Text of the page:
- Texas Health Presbyterian Hospital has reversed its position that an error in its EHR software caused the Dallas hospital to miss an Ebola diagnosis and subsequently release the patient. According to a "clarification" released by the hospital on Friday night, "the patient's travel history was documented and available to the full care team in the [EHR], including within the physician's workflow." According to the hospital, "there was no flaw in the way the physician and nursing portions interacted related to this event."
- The hospital's initial statement claimed that its physicians never saw the note detailing the patient's relevant travel history. "The documentation of the travel history was located in the nursing workflow portion of the EHR, and was designed to provide a high reliability nursing process to allow for the administration of influenza vaccine under a physician-delegated standing order," the hospital said in a statement. As a result, the hospital said, "the travel history would not automatically appear in the physician's standard workflow."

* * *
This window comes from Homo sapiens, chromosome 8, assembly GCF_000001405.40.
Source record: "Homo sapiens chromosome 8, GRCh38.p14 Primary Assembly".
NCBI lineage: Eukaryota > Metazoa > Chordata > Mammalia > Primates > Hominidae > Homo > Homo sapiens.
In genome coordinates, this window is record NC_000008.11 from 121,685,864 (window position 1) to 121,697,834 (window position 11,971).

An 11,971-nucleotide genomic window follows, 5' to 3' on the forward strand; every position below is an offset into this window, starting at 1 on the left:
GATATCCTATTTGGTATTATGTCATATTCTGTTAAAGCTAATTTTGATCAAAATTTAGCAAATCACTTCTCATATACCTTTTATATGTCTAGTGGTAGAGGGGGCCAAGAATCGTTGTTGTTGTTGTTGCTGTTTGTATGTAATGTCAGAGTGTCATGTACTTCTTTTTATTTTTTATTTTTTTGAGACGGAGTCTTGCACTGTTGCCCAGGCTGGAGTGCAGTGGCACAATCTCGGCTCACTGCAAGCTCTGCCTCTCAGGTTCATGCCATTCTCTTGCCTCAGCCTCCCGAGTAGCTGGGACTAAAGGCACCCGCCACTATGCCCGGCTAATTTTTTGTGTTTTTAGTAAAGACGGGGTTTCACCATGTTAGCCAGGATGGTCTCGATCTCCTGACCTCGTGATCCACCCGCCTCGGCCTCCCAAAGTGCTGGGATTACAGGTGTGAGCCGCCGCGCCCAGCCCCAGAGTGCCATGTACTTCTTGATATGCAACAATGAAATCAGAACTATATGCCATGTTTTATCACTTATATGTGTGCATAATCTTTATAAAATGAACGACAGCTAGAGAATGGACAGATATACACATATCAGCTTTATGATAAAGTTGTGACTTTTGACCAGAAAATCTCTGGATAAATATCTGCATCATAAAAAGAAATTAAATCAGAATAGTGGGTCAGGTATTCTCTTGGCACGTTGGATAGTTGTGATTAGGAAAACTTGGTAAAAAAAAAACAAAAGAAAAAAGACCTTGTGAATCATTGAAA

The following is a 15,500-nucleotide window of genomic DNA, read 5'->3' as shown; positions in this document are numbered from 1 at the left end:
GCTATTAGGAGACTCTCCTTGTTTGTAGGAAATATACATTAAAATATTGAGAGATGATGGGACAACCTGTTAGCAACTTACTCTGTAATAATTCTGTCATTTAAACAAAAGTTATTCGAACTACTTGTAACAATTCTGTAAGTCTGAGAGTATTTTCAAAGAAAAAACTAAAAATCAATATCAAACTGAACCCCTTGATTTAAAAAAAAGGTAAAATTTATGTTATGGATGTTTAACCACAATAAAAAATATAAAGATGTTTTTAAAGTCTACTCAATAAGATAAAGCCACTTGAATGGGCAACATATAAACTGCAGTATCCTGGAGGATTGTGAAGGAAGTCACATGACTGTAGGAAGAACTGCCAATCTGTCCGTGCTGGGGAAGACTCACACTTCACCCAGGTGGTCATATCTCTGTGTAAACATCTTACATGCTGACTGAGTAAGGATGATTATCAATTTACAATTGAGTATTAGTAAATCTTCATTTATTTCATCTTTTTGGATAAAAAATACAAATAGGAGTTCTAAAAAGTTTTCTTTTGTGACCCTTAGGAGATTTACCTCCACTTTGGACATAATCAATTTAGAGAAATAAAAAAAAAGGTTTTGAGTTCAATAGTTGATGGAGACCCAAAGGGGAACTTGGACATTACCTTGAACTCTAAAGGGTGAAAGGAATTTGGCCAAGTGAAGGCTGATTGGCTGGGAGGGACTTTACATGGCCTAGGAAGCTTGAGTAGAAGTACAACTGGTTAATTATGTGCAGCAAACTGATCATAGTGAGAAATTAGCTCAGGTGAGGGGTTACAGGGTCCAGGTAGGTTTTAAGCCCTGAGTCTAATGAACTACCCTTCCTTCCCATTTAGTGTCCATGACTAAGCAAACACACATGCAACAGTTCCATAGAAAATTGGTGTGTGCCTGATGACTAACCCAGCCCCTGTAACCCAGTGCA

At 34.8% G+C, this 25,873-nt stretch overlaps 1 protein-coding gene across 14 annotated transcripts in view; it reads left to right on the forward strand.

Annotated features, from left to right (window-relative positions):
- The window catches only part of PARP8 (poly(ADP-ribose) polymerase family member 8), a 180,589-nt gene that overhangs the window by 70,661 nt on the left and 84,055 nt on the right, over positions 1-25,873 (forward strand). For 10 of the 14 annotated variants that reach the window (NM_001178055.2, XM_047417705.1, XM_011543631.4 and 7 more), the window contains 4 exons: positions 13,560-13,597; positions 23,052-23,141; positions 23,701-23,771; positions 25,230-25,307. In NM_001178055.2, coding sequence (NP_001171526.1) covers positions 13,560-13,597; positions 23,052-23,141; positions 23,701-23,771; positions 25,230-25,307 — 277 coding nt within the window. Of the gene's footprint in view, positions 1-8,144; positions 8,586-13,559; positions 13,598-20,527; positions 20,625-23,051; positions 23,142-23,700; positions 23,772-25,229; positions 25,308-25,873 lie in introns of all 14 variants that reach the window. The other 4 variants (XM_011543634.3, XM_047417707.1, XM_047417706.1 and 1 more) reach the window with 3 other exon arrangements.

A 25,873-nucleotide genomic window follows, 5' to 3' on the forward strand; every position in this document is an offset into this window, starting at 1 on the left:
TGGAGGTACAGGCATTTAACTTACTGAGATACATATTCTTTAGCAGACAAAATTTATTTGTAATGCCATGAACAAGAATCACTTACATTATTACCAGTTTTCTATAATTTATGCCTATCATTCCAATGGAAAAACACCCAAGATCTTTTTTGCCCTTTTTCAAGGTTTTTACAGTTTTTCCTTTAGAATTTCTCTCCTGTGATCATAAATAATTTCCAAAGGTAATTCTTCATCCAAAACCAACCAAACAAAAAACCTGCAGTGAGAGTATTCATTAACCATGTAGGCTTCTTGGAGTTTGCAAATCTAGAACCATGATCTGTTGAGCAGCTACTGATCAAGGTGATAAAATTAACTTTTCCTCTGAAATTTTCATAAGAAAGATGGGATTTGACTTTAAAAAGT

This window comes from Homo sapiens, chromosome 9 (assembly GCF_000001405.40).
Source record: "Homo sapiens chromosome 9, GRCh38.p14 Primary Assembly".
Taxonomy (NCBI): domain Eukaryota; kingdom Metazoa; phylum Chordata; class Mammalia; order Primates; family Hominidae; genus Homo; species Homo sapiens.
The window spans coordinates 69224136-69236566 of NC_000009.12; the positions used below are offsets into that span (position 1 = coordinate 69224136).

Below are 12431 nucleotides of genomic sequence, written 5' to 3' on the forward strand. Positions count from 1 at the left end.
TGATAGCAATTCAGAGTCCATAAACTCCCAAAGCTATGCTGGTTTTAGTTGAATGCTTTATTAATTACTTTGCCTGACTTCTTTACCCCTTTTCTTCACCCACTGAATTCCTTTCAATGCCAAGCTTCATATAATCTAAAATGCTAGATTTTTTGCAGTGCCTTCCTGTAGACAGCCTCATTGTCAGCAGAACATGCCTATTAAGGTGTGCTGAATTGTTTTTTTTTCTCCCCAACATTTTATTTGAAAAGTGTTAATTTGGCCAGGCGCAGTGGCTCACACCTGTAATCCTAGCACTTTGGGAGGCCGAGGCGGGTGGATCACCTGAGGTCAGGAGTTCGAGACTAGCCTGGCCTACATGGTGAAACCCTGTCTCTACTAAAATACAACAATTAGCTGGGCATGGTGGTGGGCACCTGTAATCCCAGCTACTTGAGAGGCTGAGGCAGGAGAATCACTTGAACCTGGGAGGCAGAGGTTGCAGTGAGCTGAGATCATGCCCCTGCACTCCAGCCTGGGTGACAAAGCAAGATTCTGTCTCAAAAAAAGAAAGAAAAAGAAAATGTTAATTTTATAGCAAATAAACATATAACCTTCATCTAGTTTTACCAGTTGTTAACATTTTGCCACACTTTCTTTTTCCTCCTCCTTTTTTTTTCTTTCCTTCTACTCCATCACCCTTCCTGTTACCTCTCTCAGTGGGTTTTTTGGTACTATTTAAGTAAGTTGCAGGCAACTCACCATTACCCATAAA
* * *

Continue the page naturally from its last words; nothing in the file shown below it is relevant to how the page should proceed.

- According to the hospital, it has now moved travel history to into the workflow of physicians as well as nurses and modified its EHR to reflect the regions of West Africa currently impacted by the epidemic.
There has been some speculation that the hospital's reversal of position is a result of pressure by EHR vendor Epic. Vendor contracts typically involve a gag clause and that the hospital might be ensuring that it wasn't in breach of contract seemed possible. However, an Epic spokesperson denied that this was possible, saying that such allegations "overestimate" the vendor's power. The spokesperson also dismissed claims that an Epic software malfunction was to blame.
What is not yet determined is why the patient was released from the hospital in the first place. While some industry participants blame EHR workflow, others suggest that a hospital culture in which physicians ignore nurse notes is to blame.
Meanwhile, vendors are quickly updating their systems to reflect the Ebola crisis. Athenahealth on Friday announced that it had updated its system to address specific questions related to the virus.